Woman dressed in winter clothing blowing her nose
Woman dressed in winter clothing blowing her nose


A cold is a viral infection that can be caused by more than 200 different viruses. Although a nuisance, the symptoms should fade after a few days and clear up within a week.1,2 A cold is caught only if you contract the virus which spreads easily in dry air. This is why in the winter month colds are more common; it isn’t the cold air that allows it to spread, as most people believe, but groups of people being together in heated rooms. Coughs and sneezes travel through the dry air in these contained spaces, spreading the virus.1

You’ll know you’ve caught a cold if you begin to suffer from a sore throat, a cough, fatigue, a sudden fit of sneezes or a blocked nose.2 This is one of the worst symptoms of a cold. It can make the simple act of breathing become difficult, resulting in lack of sleep and disruptive sleep patterns which isn’t good when one of the best treatments for a cold is to rest. Other treatments of nasal congestion include nasal irrigation, steam treatments, air humidifiers3 or nasal sprays like Otrivin if you want instant relief on the go.4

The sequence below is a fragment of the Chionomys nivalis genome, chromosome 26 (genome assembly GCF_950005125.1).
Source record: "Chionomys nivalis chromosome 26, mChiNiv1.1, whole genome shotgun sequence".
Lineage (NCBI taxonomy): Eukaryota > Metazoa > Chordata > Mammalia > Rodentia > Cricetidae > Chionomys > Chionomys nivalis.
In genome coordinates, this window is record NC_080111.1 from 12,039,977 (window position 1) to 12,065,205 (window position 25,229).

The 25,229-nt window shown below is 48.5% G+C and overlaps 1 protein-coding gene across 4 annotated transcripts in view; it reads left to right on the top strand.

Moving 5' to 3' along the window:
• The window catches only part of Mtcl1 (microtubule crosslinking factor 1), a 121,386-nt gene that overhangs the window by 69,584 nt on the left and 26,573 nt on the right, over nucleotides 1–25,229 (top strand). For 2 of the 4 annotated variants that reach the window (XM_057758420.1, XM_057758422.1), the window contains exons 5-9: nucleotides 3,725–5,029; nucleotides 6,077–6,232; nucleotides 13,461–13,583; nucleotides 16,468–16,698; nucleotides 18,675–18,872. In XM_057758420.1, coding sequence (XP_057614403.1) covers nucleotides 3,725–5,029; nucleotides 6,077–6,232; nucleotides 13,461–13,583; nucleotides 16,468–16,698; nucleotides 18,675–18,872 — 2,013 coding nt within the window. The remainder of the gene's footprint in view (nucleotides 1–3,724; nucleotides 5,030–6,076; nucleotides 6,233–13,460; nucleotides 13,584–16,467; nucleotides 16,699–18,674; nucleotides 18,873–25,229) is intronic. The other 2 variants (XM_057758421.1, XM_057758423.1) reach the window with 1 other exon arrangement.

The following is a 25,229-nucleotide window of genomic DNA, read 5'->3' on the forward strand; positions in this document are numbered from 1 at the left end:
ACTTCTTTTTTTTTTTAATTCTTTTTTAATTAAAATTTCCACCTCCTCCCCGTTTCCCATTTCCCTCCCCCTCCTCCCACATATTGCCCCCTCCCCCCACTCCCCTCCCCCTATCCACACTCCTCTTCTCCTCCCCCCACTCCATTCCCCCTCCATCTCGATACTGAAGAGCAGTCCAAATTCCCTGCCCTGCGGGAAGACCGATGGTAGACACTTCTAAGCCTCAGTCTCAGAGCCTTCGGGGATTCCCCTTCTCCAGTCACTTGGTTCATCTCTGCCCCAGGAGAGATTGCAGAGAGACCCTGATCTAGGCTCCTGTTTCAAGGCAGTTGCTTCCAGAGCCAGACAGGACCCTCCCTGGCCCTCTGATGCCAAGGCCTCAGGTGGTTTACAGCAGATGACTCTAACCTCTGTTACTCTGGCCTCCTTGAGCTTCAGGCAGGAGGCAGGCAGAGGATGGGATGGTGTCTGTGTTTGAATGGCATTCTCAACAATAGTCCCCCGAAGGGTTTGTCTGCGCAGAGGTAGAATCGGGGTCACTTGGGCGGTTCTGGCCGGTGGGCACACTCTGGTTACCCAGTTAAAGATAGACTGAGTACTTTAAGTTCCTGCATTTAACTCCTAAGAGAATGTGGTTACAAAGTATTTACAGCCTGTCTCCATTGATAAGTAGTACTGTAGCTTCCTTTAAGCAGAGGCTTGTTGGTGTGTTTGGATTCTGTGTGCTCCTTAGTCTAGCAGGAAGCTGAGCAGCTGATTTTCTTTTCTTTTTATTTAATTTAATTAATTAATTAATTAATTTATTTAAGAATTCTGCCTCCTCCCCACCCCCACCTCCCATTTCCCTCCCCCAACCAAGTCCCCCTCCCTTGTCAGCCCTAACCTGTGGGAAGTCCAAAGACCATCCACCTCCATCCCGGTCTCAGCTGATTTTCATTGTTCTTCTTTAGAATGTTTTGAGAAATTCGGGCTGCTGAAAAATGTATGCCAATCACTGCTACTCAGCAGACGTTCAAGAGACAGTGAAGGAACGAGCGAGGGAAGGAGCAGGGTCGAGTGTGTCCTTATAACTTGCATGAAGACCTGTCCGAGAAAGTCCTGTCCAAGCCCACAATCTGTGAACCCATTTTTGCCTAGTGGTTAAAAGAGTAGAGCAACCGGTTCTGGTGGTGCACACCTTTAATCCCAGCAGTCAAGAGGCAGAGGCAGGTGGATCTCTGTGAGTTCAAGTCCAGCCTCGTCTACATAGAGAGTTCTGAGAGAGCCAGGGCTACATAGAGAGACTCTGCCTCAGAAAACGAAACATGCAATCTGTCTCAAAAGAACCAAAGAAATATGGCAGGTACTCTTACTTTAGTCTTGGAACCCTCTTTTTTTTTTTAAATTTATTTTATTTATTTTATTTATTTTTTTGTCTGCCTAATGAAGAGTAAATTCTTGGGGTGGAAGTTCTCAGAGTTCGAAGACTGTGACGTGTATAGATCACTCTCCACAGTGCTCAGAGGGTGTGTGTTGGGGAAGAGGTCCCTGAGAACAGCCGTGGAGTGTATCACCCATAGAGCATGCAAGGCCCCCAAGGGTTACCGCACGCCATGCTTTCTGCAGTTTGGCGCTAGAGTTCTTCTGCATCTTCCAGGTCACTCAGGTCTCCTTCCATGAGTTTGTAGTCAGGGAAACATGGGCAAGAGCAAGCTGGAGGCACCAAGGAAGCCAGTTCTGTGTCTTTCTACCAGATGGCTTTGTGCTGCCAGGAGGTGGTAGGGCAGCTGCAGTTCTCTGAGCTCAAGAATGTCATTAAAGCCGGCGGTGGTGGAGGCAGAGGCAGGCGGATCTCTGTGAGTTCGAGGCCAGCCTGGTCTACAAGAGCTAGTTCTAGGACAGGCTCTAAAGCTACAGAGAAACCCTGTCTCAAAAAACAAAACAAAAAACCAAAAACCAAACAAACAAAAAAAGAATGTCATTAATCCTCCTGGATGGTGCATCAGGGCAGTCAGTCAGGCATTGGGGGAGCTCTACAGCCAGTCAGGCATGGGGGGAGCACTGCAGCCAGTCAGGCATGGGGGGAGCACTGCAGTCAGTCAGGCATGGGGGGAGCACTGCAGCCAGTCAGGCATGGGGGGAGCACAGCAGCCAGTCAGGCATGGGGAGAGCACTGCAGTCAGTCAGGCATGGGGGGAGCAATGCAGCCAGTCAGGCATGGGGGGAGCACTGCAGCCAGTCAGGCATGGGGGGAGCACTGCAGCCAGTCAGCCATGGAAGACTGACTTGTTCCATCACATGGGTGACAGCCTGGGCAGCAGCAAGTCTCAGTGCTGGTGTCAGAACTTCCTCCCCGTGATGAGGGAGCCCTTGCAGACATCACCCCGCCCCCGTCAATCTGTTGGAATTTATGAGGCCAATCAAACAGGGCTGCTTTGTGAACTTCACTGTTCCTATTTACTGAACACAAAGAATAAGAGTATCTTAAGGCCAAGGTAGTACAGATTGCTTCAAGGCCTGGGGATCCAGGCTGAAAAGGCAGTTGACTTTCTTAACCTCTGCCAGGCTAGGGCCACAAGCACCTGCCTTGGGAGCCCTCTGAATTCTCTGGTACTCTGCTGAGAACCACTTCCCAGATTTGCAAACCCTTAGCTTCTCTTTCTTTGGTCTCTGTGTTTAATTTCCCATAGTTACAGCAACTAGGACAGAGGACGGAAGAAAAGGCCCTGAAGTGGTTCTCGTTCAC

There are a few other ways to get some relief whilst you recover. Drinking plenty of fluids will keep you hydrated.3 If you’re brave, some people swear by eating spicy foods to ease congestion!

Antibiotics won’t help a cold as they’re designed to treat bacteria, not a virus. It’s best to save antibiotics for the times when you need it, to avoid building up a resistance to their powers.3

Grief, N. 2005. Upper Respiratory Infections. Department of Family Medicine, University of Illinois at Chicago, 1919 West Taylor Street, Suite 186B, Chicago, IL 60612, USA

Eccles, R. 2009. Mechanisms of symptoms of common cold and flu. Basel, Birkhäuser

COPD - Mayo Clinic. 2015. Diseases and Conditions. Mayo Foundation for Medical Education and Research

Eccles, R. 2009. Over the counter medicines for colds. Basel: Birkhäuser